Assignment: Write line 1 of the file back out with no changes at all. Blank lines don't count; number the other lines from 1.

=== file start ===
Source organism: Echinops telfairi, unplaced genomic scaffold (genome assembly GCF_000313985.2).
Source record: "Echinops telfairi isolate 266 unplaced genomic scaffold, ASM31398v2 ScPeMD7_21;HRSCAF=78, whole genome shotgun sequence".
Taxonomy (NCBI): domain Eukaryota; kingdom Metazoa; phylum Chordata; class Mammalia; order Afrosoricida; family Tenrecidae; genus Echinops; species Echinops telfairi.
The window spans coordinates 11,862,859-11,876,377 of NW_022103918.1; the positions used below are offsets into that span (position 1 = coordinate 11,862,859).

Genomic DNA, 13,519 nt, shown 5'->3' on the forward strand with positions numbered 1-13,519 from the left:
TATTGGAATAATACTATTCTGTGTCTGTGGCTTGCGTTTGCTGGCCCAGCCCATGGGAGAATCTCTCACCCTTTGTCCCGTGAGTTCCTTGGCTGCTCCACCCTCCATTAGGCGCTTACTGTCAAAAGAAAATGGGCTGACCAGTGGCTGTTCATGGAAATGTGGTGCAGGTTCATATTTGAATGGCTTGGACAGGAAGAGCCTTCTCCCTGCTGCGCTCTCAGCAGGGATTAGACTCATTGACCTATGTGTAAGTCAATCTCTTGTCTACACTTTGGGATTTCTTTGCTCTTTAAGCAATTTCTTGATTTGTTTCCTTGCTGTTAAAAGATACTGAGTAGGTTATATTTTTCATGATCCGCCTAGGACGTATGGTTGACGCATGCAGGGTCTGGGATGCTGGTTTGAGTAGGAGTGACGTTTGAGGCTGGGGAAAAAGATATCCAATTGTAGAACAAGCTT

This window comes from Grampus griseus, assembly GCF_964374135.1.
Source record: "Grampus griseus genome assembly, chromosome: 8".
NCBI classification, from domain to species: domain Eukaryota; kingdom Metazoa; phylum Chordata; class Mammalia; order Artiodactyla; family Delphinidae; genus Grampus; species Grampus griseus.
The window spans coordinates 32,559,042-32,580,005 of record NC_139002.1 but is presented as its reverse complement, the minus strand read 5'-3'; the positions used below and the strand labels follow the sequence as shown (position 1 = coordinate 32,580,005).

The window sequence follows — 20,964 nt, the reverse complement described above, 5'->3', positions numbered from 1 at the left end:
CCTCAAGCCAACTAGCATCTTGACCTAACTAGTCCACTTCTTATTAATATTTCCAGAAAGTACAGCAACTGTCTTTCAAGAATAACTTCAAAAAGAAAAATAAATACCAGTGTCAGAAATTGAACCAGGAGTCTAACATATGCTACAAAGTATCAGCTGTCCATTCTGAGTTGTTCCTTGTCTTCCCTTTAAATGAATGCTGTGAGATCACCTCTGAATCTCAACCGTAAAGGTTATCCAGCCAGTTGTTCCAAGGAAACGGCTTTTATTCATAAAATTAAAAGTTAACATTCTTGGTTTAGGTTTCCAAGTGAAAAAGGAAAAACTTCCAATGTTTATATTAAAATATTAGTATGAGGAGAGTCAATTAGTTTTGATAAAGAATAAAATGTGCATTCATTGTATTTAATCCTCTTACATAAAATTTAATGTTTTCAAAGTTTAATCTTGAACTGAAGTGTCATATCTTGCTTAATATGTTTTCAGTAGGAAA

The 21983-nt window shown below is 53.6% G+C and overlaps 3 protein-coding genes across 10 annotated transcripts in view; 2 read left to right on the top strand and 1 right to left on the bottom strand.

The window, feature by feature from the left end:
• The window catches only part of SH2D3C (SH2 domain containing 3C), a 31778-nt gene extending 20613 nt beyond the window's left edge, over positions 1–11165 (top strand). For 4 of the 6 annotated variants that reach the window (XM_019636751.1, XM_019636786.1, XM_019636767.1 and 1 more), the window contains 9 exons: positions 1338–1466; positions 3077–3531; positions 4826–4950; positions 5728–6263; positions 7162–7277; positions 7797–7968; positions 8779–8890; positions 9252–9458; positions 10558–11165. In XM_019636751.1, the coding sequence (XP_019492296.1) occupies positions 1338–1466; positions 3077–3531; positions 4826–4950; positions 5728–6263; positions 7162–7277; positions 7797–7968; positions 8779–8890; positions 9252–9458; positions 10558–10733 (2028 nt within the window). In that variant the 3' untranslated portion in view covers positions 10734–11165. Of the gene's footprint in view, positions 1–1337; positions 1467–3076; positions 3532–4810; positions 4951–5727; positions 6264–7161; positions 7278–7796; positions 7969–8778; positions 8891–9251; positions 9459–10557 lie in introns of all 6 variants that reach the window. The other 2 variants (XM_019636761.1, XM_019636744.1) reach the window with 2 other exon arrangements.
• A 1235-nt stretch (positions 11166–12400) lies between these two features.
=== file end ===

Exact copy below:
Source organism: Echinops telfairi, unplaced genomic scaffold (genome assembly GCF_000313985.2).